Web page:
PstD is a pay-only magazine, but it comes in a very tasteful bundle with lots of other tales of the weird and uncanny. You can visit the PstD store to order a hard-copy for $18 Canadian, including shipping, or buy a $5 PDF.

“What Manner of Creature” is a specific type of horror story which I tried to disguise. I felt I made it a little too obvious, in the end, but had a number of early readers who didn’t twig at all, and were nonplussed by the ending. So in the event that anyone actually reads this and then reads the story, let me know if it was too obvious or not obvious enough.

My short story West Gate, which was first published in January 2013 in Allegory Magazine, has been recorded in audio for the horror podcast Pseudopod. You can listen to it for free here, and can also download it onto your iPod or Samsung or whatever the kids are doing these days.

I think West Gate is one of the better stories I’ve written, along with one called What Manner of Creature. I wrote them both way back in early 2012, but the latter took longer to find a home, and is coming out shortly in Postscripts to Darkness. So it’s nice to see that others like it too. I’m not particularly knowledgeable when it comes to audio fiction but I think the reader (writer and poet Ron Jon) does a sterling job bringing the story to life, and it was a nice touch by Pseudopod to ensure an Australian story was read by an Australian. I was actually going to compliment Ron on doing a very convincing Australian accent for the characters (since it’s a hard accent for foreigners to imitate well) before realising he is in fact Australian, and that upon listening a second time his narrating voice is also clearly Australian, even though I thought it was Received Pronunciation the first time around. Clearly I’ve been away from home for too long. Or possibly not long enough.

Extra fun story: I’m flat broke at the moment and was delighted when I realised this had gone live because I assumed I’d be getting a nice injection to my PayPal account. Then I realised the Pseudopod staff are good eggs, and actually paid me as soon as the contract was signed, which was about six months ago. Damn Pseudopod for being good eggs!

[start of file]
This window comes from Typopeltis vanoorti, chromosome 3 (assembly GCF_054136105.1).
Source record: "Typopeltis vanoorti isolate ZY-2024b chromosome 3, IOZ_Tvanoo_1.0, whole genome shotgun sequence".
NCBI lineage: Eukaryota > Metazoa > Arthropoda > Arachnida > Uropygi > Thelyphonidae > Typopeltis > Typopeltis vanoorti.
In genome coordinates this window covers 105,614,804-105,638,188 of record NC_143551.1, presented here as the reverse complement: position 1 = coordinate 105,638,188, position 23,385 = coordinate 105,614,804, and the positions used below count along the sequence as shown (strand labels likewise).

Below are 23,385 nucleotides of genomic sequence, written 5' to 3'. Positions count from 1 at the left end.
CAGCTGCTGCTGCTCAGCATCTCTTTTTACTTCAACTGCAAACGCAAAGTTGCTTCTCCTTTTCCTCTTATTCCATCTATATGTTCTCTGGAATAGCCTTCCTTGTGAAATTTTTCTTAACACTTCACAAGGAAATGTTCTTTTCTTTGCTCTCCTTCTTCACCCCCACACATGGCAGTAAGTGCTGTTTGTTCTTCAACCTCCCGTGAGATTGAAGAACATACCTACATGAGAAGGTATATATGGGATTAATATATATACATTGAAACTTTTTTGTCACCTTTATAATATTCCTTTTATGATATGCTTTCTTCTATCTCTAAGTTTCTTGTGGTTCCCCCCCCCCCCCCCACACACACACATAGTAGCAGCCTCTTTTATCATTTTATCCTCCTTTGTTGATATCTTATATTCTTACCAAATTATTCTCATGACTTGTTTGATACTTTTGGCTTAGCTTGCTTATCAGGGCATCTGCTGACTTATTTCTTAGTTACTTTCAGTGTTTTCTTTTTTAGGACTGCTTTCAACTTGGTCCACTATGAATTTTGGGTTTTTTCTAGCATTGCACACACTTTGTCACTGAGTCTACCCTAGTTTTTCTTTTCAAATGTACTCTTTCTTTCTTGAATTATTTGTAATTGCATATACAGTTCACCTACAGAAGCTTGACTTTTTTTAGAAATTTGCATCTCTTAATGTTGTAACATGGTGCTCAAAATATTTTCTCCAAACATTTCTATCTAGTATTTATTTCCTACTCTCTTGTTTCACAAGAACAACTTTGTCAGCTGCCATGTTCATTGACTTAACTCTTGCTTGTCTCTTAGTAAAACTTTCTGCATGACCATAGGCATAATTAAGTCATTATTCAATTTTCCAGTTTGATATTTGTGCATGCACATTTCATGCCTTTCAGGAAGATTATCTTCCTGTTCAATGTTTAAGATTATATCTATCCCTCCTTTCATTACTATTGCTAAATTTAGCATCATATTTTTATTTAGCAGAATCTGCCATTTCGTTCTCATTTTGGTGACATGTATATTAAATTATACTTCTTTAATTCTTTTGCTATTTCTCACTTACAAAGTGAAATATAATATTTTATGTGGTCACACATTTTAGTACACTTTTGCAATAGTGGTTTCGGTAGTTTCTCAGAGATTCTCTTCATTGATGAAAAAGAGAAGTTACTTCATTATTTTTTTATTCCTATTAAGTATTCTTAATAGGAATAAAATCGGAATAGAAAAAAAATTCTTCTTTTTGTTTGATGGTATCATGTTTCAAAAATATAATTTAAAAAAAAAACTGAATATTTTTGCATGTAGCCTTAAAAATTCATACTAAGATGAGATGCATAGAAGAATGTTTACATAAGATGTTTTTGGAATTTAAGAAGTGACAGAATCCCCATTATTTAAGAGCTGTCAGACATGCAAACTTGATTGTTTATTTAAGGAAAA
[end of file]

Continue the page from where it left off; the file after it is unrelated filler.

My short fantasy story “The Shipwreck of Andalus the Hero” has been published in the latest edition of Schlock Magazine. It’s only about 1,000 words long and you can read it free online.

This is the first story I’ve published that’s been illustrated, in the nice piece of art you can see above, by Thom Cuschieri. Thanks Thom!

Good afternoon! Australian speculative fiction magazine SQ Mag has released its “best of” edition for 2012, which includes my short story Nullus, as it appeared way back in March 2012 in the magazine’s inaugural edition. You can read all the stories in here online at SQ Mag, but isn’t it nice to have them all picked out for you in an attractive $2.99 Kindle package? Besides, as the editor said to us, “depending on sales, we may accrue sufficient revenue to attract royalties for you.” Hooray! So head on over to Amazon and support the independent arts, and by extension my drinking habit.

Happy New Year! As of January 1, I have two more short stories published and freely available to read online. The first, West Gate, can be found in Allegory. The second, Cottesloe Beach, is in The Waterhouse Review.

These two stories are the first I’ve ever been paid for, even if it is a small amount, and I’m very grateful to editors Ty Drago and Gavin Broom for finding my work good enough to compensate with legal tender. It’s a nice way to begin 2013, and hopefully by the end of the year I’ll find myself higher in the Google rankings than the South Carolina sex offender who shares my name.

Removed for publication – you can read the story, now renamed “Flight,” in Theaker’s Quarterly Fiction #43.

Hello, faithful reader! My short story “The City” is being published in the Autumn 2011 edition of online fiction magazine The Battered Suitcase. You can read it here for free online, or shell out a few dollars to download it to Kindle or iPad or whatever the kids are doing these days, or spend a few dollars more to order a print copy. Naturally this volume contains not just my own tale of amazement and delight, but those of many other writers.

This is the first short story I’ve had published in any kind of official capacity, which is a significant milestone for any writer. Unfortunately it’s also the last issue of the magazine, which can be traced directly back to you for not supporting the independent arts scene in the past. Shame, shame, shame.

I first started writing “The City” when I was living in Seoul, which was more than two years ago. It was accepted for publication in November 2010, which was nearly a year ago. I think I need to either start writing more stories, or ignore simultaneous submission prohibitions.

(Removed for publication)

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October 2022